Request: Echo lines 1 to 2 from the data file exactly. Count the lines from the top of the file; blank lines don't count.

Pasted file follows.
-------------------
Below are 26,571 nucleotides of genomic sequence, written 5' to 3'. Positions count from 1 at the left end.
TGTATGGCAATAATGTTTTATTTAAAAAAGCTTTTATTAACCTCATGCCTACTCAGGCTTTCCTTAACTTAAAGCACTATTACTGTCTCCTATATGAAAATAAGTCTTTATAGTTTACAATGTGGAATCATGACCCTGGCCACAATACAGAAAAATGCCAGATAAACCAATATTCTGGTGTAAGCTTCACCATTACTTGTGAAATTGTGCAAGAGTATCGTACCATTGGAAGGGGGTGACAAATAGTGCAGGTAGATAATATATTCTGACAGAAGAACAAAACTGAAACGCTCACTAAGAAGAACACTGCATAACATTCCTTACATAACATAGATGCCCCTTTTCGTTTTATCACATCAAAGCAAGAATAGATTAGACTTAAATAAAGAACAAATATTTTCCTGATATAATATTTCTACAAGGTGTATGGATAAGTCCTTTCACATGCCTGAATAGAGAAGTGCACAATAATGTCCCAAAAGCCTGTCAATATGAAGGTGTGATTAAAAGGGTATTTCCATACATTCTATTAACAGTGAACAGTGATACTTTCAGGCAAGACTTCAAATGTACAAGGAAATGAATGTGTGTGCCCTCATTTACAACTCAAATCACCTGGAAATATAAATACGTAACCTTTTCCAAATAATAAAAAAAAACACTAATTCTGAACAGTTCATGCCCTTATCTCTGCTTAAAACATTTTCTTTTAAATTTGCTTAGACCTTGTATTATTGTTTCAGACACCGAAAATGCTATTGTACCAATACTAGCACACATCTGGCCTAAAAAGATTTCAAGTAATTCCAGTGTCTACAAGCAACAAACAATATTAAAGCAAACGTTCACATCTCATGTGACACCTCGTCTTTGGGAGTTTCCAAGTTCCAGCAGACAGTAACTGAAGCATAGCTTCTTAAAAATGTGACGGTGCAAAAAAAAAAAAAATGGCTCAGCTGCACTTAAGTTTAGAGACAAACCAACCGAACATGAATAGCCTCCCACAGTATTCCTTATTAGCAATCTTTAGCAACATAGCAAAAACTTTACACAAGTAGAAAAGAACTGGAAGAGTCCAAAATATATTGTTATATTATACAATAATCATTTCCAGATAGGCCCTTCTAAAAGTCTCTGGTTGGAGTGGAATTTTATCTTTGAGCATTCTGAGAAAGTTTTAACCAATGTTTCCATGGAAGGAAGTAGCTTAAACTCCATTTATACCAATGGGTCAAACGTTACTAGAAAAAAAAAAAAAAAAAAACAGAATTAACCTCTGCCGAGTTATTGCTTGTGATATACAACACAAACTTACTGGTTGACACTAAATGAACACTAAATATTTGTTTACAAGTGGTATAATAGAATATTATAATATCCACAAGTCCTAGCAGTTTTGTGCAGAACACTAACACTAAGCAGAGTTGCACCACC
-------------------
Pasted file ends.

Below are 26,571 nucleotides of genomic sequence, written 5' to 3'. Positions count from 1 at the left end.
TGTATGGCAATAATGTTTTATTTAAAAAAGCTTTTATTAACCTCATGCCTACTCAGGCTTTCCTTAACTTAAAGCACTATTACTGTCTCCTATATGAAAATAAGTCTTTATAGTTTACAATGTGGAATCATGACCCTGGCCACAATACAGAAAAATGCCAGATAAACCAATATTCTGGTGTAAGCTTCACCATTACTTGTGAAATTGTGCAAGAGTATCGTACCATTGGAAGGGGGTGACAAATAGTGCAGGTAGATAATATATTCTGACAGAAGAACAAAACTGAAACGCTCACTAAGAAGAACACTGCATAACATTCCTTACATAACATAGATGCCCCTTTTCGTTTTATCACATCAAAGCAAGAATAGATTAGACTTAAATAAAGAACAAATATTTTCCTGATATAATATTTCTACAAGGTGTATGGATAAGTCCTTTCACATGCCTGAATAGAGAAGTGCACAATAATGTCCCAAAAGCCTGTCAATATGAAGGTGTGATTAAAAGGGTATTTCCATACATTCTATTAACAGTGAACAGTGATACTTTCAGGCAAGACTTCAAATGTACAAGGAAATGAATGTGTGTGCCCTCATTTACAACTCAAATCACCTGGAAATATAAATACGTAACCTTTTCCAAATAATAAAAAAAAACACTAATTCTGAACAGTTCATGCCCTTATCTCTGCTTAAAACATTTTCTTTTAAATTTGCTTAGACCTTGTATTATTGTTTCAGACACCGAAAATGCTATTGTACCAATACTAGCACACATCTGGCCTAAAAAGATTTCAAGTAATTCCAGTGTCTACAAGCAACAAACAATATTAAAGCAAACGTTCACATCTCATGTGACACCTCGTCTTTGGGAGTTTCCAAGTTCCAGCAGACAGTAACTGAAGCATAGCTTCTTAAAAATGTGACGGTGCAAAAAAAAAAAAAATGGCTCAGCTGCACTTAAGTTTAGAGACAAACCAACCGAACATGAATAGCCTCCCACAGTATTCCTTATTAGCAATCTTTAGCAACATAGCAAAAACTTTACACAAGTAGAAAAGAACTGGAAGAGTCCAAAATATATTGTTATATTATACAATAATCATTTCCAGATAGGCCCTTCTAAAAGTCTCTGGTTGGAGTGGAATTTTATCTTTGAGCATTCTGAGAAAGTTTTAACCAATGTTTCCATGGAAGGAAGTAGCTTAAACTCCATTTATACCAATGGGTCAAACGTTACTAGAAAAAAAAAAAAAAAAAAACAGAATTAACCTCTGCCGAGTTATTGCTTGTGATATACAACACAAACTTACTGGTTGACACTAAATGAACACTAAATATTTGTTTACAAGTGGTATAATAGAATATTATAATATCCACAAGTCCTAGCAGTTTTGTGCAGAACACTAACACTAAGCAGAGTTGCACCACC